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Juan Ignacio Cirac

"Sometimes logic is more important than calculations in maths or physics"

LUCÍA SAPIÑA*. 17/04/2013 Director of the Theoretical Division of the Max Planck Institute of Quantum Optics

VALENCIA. Juan Ignacio Cirac (Manresa, 1965) graduated in Theoretical Physics from the Complutense University of Madrid and has taught at the University of Castilla-La Mancha as well as in Leopold Franzens University (Innsbruck). In 2001, Cirac was appointed director of the Theoretical Division of the Max Planck Institute of Quantum Optics located in Garching, Germany. Juan Ignacio Cirac has been granted two honorary degrees (by the Polytechnic University of Catalonia and the University of Castilla-La Mancha) as well as many other awards, including the Prince of Asturias Award for Technical and Scientific Research, the Benjamin Franklin Medal in Physics and the Wolf Prize in Physics. 


If quantum physics studies the smallest elements in nature (atoms, electrons, photons...), why do we need such large and sophisticated devices?

–Basically because we need a large amount of energy to study very small particles. We need a microscope to observe very small objects, but the amount of energy used increases as the size of the object decreases. To obtain this energy we need large and very accurate equipments.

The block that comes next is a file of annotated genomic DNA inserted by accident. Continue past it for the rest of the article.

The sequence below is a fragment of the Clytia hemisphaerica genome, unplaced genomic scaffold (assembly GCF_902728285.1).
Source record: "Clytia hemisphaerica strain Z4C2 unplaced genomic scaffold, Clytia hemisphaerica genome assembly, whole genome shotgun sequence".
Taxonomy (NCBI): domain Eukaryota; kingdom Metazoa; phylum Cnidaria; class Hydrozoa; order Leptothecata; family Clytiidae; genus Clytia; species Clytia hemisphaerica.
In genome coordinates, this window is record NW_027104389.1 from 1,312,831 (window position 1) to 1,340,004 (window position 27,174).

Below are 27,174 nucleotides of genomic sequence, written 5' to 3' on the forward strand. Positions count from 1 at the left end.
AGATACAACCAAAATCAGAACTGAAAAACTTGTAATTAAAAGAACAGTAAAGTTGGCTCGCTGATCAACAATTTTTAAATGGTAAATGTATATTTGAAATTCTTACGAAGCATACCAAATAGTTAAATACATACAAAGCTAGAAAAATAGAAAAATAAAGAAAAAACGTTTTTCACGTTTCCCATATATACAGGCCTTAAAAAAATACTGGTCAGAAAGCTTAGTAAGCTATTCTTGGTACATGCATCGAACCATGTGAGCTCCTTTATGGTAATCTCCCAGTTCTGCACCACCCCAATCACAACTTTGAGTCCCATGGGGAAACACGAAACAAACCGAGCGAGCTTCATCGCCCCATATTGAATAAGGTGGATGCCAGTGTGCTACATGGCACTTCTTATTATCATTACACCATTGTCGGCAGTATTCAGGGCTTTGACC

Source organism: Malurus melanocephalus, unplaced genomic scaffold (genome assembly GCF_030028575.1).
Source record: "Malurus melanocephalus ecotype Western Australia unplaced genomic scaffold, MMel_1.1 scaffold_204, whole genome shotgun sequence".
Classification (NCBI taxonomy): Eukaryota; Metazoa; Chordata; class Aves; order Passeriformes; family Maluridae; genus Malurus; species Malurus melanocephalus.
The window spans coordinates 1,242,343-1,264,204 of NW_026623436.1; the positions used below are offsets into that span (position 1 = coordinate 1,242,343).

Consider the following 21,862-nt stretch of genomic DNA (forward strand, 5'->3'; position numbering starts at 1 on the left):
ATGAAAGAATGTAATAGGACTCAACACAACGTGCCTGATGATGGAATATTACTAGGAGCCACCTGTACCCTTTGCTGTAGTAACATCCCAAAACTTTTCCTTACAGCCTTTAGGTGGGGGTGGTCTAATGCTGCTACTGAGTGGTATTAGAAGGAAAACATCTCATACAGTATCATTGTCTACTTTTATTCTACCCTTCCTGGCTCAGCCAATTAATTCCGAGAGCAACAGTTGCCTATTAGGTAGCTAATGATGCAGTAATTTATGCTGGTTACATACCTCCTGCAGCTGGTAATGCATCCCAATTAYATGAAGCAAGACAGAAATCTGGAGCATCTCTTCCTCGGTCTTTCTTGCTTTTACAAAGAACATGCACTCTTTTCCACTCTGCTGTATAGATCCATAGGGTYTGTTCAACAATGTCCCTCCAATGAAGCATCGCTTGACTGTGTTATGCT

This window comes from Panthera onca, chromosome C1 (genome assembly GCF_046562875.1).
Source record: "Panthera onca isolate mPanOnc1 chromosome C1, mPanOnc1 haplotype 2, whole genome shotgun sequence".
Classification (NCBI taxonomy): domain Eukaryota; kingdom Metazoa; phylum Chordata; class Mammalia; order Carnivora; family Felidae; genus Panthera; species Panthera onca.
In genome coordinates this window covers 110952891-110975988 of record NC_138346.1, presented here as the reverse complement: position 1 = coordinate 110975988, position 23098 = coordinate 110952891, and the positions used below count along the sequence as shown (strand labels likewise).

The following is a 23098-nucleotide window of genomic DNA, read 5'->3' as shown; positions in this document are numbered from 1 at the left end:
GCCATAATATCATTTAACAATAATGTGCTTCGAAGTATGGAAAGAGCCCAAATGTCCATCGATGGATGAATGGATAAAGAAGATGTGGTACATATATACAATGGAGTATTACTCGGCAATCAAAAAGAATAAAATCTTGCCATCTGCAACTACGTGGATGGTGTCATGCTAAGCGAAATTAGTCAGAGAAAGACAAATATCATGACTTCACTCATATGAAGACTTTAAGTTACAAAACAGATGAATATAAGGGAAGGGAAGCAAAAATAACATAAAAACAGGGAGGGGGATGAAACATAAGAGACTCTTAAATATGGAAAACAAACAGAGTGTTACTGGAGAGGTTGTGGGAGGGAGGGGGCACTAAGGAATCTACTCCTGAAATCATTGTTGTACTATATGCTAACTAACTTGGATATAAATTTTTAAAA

You work within the area of quantum computing. I suppose you have to explain what quantum computing is whenever you meet someone new. How do you do it?
Well... It is a science that has been developed in the last twenty years and which uses the laws of quantum physics in order to process and transmit data differently. This entails a more efficient computing and data transmission, as well as a safer way to do so.

–Should current scientific research be more practical and focus on what is more economically profitable, especially in technological research?
No, it should not. It is not its duty. Actually, there are two different types of research -one that should seek to be economically profitable, and one that should not. For example, if you wish to produce a pen that lasts longer, you need to carry out a particular type of research that should result in a pen competing with other brands in the market. That is short-term research. However, there is another type of research that is carried out on the long-term. This type of research does not seek to develop any particular product, but intends to achieve bigger goals that can transform the world of technology. This is what many physicists and scientists do and what research in quantum computing is about. Quantum computing does not intend to build a quantum computer but to develop a kind of technology that affects not only computers, but also communication systems and other things we can't even start to imagine.

–Is Europe competitive regarding scientific and technological knowledge?
It depends on the field you are referring to. In my field it definitely is. Some years ago the UE promoted research programmes that enabled cooperation between countries which resulted in a fast development of quantum computing in Europe. Europe is way ahead of the USA or Japan in this area.

Full text available at Mètode's website.


Lucía Sapiña. The Two Cultures Observatory.
Photos: Max Planck Institute


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